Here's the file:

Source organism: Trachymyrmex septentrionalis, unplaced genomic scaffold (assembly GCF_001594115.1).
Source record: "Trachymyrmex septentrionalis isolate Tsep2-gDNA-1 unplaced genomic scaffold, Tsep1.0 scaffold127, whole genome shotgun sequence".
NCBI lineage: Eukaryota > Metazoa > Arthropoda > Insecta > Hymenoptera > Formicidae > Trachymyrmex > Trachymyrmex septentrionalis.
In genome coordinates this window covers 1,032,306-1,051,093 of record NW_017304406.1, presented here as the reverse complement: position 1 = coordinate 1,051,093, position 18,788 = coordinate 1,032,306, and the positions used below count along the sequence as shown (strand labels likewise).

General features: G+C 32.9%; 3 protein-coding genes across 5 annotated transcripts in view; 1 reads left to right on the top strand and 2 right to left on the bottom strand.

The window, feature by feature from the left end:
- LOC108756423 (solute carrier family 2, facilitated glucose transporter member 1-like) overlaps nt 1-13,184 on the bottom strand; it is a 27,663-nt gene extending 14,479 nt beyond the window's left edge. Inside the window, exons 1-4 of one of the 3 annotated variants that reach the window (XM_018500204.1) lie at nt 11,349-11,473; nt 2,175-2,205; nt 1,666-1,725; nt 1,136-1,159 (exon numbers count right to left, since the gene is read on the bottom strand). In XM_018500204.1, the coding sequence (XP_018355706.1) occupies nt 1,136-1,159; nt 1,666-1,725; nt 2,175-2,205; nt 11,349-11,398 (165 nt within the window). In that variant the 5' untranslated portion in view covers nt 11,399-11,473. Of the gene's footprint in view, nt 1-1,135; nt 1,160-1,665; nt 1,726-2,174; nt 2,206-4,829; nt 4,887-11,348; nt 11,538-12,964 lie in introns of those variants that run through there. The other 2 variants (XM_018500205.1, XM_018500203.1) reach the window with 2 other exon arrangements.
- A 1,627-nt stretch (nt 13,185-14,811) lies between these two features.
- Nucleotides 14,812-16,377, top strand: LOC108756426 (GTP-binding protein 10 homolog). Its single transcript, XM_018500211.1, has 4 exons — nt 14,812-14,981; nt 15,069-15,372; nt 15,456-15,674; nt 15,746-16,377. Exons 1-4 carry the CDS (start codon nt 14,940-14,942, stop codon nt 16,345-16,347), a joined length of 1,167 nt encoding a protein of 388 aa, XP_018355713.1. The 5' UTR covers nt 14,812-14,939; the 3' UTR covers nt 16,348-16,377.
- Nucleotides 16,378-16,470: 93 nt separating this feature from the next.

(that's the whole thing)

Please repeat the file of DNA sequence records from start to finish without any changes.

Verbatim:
Source organism: Trachymyrmex septentrionalis, unplaced genomic scaffold (assembly GCF_001594115.1).
Source record: "Trachymyrmex septentrionalis isolate Tsep2-gDNA-1 unplaced genomic scaffold, Tsep1.0 scaffold127, whole genome shotgun sequence".
NCBI lineage: Eukaryota > Metazoa > Arthropoda > Insecta > Hymenoptera > Formicidae > Trachymyrmex > Trachymyrmex septentrionalis.
In genome coordinates this window covers 1,032,306-1,051,093 of record NW_017304406.1, presented here as the reverse complement: position 1 = coordinate 1,051,093, position 18,788 = coordinate 1,032,306, and the positions used below count along the sequence as shown (strand labels likewise).

General features: G+C 32.9%; 3 protein-coding genes across 5 annotated transcripts in view; 1 reads left to right on the top strand and 2 right to left on the bottom strand.

The window, feature by feature from the left end:
- LOC108756423 (solute carrier family 2, facilitated glucose transporter member 1-like) overlaps nt 1-13,184 on the bottom strand; it is a 27,663-nt gene extending 14,479 nt beyond the window's left edge. Inside the window, exons 1-4 of one of the 3 annotated variants that reach the window (XM_018500204.1) lie at nt 11,349-11,473; nt 2,175-2,205; nt 1,666-1,725; nt 1,136-1,159 (exon numbers count right to left, since the gene is read on the bottom strand). In XM_018500204.1, the coding sequence (XP_018355706.1) occupies nt 1,136-1,159; nt 1,666-1,725; nt 2,175-2,205; nt 11,349-11,398 (165 nt within the window). In that variant the 5' untranslated portion in view covers nt 11,399-11,473. Of the gene's footprint in view, nt 1-1,135; nt 1,160-1,665; nt 1,726-2,174; nt 2,206-4,829; nt 4,887-11,348; nt 11,538-12,964 lie in introns of those variants that run through there. The other 2 variants (XM_018500205.1, XM_018500203.1) reach the window with 2 other exon arrangements.
- A 1,627-nt stretch (nt 13,185-14,811) lies between these two features.
- Nucleotides 14,812-16,377, top strand: LOC108756426 (GTP-binding protein 10 homolog). Its single transcript, XM_018500211.1, has 4 exons — nt 14,812-14,981; nt 15,069-15,372; nt 15,456-15,674; nt 15,746-16,377. Exons 1-4 carry the CDS (start codon nt 14,940-14,942, stop codon nt 16,345-16,347), a joined length of 1,167 nt encoding a protein of 388 aa, XP_018355713.1. The 5' UTR covers nt 14,812-14,939; the 3' UTR covers nt 16,348-16,377.
- Nucleotides 16,378-16,470: 93 nt separating this feature from the next.